By Yeru Ebuen —
Every year, the Environment Society of Oman does not fail in inviting people to join Earth Hour. Without fail, they organise press conferences — the latest one held recently at the Cultural Club in Qurum.
They also partner with different agencies, reach out to news organisations, approach big businesses and even get the word out into the streets to affect change. Their goal is multifold but the core of it is to let people know that a problem affecting the environment exist and that there is something — no matter how little — that can be done about it.
In a press statement, ESO executive director, Lamees Daar, shared that for the past six years, their organisation “have joined millions around the world to shine a light on the most important issues threatening the planet.”
He said, “We are uniting with people from every walk of life and the international community to observe Earth Hour. We all share one planet and only by working together can we preserve it for future generations.”
For all their efforts, for years of calling people into arms, of knocking into Oman’s residents’ consciousness, is Earth Hour gaining ground in the Sultanate?
There are myriads of activities organised in order to get people to move and participate. As the earthhour.org/oman has noted, their yearly activities are often divided into four programmes.
They kick off with College Awareness Events — targeting student volunteers within colleges and universities to make a pledge to turn off their lights and have their own earth hour events.
They follow it up with Large Scale 2 Week media campaign — where they targeted newspapers, magazines, radio, social media and billboards organisation to do their part in spreading the word and make sure that the Eart Hour will not get unnoticed.
Then they move to the “Encourage Oman to “Switch Off” programme, where they ask companies, individuals, the government sector and schools to commit to “turning off all non-essential lighting during Earth Hour March 19th 2016 between 8:30 – 9:30 pm.”
And their final activity is the Annual Earth Hour Event where even kids with the support of their parents are encourage to participate.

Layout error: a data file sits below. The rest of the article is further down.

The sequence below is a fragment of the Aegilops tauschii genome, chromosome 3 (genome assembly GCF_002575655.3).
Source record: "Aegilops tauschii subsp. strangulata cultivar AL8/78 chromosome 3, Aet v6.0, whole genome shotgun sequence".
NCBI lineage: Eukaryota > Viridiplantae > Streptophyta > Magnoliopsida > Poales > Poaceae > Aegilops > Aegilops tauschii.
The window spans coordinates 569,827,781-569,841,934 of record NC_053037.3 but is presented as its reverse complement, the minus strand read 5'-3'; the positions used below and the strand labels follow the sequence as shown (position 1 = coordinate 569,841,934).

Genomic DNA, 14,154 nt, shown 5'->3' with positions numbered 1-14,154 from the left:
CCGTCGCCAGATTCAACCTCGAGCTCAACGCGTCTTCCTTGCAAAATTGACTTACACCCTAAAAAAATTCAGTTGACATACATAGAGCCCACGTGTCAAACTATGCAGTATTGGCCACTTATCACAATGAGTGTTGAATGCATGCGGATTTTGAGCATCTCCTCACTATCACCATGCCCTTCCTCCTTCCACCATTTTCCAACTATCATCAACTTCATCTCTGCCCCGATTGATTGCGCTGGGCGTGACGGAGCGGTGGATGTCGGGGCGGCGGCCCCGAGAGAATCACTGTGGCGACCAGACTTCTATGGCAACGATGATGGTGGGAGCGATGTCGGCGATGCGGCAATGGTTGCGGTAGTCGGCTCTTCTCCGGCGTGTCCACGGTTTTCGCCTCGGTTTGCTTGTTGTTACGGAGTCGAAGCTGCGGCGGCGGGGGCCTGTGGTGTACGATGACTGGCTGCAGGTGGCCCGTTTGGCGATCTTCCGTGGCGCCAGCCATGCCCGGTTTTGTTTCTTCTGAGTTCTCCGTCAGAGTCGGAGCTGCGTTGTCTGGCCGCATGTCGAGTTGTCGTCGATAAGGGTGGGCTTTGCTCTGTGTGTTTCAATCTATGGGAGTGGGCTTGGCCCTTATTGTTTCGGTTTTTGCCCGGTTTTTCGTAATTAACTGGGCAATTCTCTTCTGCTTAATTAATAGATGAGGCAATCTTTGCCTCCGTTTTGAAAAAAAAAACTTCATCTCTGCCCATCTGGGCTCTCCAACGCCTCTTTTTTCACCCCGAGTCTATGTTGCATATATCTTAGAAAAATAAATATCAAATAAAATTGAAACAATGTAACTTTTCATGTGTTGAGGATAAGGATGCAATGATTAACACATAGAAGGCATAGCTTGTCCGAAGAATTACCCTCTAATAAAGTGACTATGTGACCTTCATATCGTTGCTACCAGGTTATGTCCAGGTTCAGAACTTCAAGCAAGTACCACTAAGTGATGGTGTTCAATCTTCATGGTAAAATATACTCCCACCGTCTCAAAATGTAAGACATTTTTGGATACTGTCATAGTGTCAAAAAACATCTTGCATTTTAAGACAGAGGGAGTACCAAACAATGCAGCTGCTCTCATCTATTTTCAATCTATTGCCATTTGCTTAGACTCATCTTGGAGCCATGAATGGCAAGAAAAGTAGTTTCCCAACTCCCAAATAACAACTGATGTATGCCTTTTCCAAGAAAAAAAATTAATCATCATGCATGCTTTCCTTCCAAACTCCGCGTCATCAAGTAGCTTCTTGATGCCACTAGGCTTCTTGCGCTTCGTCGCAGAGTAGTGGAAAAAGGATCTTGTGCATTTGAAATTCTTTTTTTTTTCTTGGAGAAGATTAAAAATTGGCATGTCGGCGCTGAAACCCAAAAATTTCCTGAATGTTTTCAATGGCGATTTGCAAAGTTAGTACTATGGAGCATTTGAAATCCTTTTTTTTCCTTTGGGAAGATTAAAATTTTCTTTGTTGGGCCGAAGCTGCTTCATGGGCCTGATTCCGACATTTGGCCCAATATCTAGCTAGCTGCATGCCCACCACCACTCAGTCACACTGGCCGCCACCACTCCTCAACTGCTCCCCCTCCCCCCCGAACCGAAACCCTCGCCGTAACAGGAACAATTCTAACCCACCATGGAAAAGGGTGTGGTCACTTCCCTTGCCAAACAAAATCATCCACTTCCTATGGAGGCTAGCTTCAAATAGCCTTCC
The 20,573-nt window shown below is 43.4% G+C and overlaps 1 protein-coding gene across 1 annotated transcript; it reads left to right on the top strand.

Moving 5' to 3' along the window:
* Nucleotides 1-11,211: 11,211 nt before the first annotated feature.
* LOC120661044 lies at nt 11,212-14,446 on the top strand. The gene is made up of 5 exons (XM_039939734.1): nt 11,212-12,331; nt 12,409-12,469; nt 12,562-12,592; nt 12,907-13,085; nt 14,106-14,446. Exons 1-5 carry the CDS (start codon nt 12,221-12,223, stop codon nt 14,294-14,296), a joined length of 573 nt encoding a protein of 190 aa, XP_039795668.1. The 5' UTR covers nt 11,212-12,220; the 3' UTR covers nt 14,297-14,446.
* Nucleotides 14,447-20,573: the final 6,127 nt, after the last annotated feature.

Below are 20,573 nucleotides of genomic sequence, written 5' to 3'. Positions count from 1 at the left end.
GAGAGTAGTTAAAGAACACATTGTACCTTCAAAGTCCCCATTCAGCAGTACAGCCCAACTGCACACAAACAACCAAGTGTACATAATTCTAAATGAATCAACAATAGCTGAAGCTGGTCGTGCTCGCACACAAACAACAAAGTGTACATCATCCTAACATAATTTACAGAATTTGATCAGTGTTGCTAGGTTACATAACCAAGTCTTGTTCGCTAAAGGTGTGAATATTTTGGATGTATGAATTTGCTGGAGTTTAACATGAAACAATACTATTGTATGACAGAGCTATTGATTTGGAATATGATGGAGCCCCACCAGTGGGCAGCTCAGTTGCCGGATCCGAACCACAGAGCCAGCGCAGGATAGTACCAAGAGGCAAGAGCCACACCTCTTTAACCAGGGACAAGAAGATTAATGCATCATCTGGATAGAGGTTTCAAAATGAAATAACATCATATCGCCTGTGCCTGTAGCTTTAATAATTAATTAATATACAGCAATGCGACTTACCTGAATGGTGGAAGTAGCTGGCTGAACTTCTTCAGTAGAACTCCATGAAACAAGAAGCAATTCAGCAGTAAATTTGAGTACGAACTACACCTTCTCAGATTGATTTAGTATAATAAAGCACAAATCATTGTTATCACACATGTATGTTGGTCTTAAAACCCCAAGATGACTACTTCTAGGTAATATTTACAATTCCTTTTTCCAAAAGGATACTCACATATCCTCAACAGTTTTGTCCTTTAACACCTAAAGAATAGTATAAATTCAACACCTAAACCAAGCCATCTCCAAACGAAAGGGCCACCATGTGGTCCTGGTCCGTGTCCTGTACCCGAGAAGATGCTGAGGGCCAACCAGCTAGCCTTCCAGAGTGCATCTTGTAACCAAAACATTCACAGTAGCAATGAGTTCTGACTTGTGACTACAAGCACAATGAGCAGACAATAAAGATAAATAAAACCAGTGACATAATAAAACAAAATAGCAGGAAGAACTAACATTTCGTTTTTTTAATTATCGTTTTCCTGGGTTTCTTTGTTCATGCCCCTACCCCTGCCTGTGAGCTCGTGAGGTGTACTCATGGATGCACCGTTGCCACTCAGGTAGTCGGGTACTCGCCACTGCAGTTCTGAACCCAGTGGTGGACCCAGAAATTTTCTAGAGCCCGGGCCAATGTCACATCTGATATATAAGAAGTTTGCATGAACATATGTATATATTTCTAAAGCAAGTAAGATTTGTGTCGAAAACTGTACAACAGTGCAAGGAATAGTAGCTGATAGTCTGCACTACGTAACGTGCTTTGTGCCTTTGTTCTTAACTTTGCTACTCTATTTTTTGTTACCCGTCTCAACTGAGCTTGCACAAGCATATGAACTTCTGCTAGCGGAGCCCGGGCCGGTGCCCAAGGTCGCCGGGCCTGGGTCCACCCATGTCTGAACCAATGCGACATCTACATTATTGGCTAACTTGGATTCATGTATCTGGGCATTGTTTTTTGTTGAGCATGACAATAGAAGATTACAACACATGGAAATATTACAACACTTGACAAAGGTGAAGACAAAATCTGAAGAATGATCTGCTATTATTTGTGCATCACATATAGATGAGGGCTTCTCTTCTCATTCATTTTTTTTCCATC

ESO has partnered with Shangri-La Barr Al Jissah Resort & Spa this year with Daar sharing that they were working together for a more interactive Earth Hour event.
Daar added, “Together, we are building an even bigger and more engaging programme this year for what we anticipate to be the largest number of participants yet.” Shangri-La Barr Al Jissah Resort & Spa director of CSR & Sustainability Rasha al Madani, said that commemorating Earth Hour 2017 and its partnership with ISO is a reflection of “our long-held belief in being responsible stewards of the environment. As members of the tourism sector, we have an essential role to play in maintaining the natural environment of the Sultanate and will continue to honour that responsibility in the years to come.”
Over the last five years, Earth Hour has gained the support of tourist-centric businesses like Oman Avenues Mall, Muscat Grand Mall, Park Inn Hotel, Al Bustan Palace among others, banks like Oman Arab Bank and HSBC, and even those from the gas sector like Oman Oil Marketing Company among others.
In 2016, it even made a huge difference that the Sultan Qaboos Grand Mosque and the Royal Opera House Muscat were seen shutting down all of their non-essential lights.
In 2016 Earth Hour, Oman Electricity Transmission Company (OETC) has reported that about 169,000kW of electricity was saved. This is only for the Muscat area.
Ali Al Hadabi, CEO of OETC, in a press interview with Gulf News, has noted that between the hours of 8.30pm to 9:30pm on March 19, 2016 about 6.1 per cent more of electricity was saved compared with the 7:30pm to 8:30pm time slot.
Comparing 2014 and 2015 data, ESO shared that Oman saved 136,000kW in 2015 compared to 2014’s 90,000kW. About 33,000kW were saved when 2015 and 2016 data were compared. This is a clear indication that Earth Hour is gaining ground in Oman.
With ESO strengthening their campaign in 2017, it would be interesting to see how much energy will be saved for this year’s Earth Hour.
“I think this small gesture of support for our environment goes a long way,” shared Mutya Cabansal, an Oman expat who has been in the country for three years.
“Coming from a country that has hugely felt the effect of climate change, every little gesture matters. Even here in Oman, it is easy to see how climate change is affecting the weather,” Cabansal, who hailed from the Philippines, said.
“I’ve been to different parts of the world. I have seen how drastic countries changed environment-wise in just a short span of time. It’s scary to think what would happen in the future if we don’t give back to the environment today,” said flight attendant Lucybel Mallari.
Both women shared Earth Hour is definitely something they support and that they go beyond by making sure that non-essential lights are turned off in their homes even on non-Earth Hour times.
While Cabansal and Mallari are devoted to their commitment to the environment, the question remains whether other residents of the Sultanate will follow suit.
The true test of ESO’s efforts are to be seen at the evening of March 25. How many of your neighbors turned their lights off as a gesture of support? And perhaps, the most interesting question is, did you turn off yours?
If majority of the people in your area still have their lights on during Earth Hour, then a great deal of work is still to be made.
But it is poised for success if the support starts from you.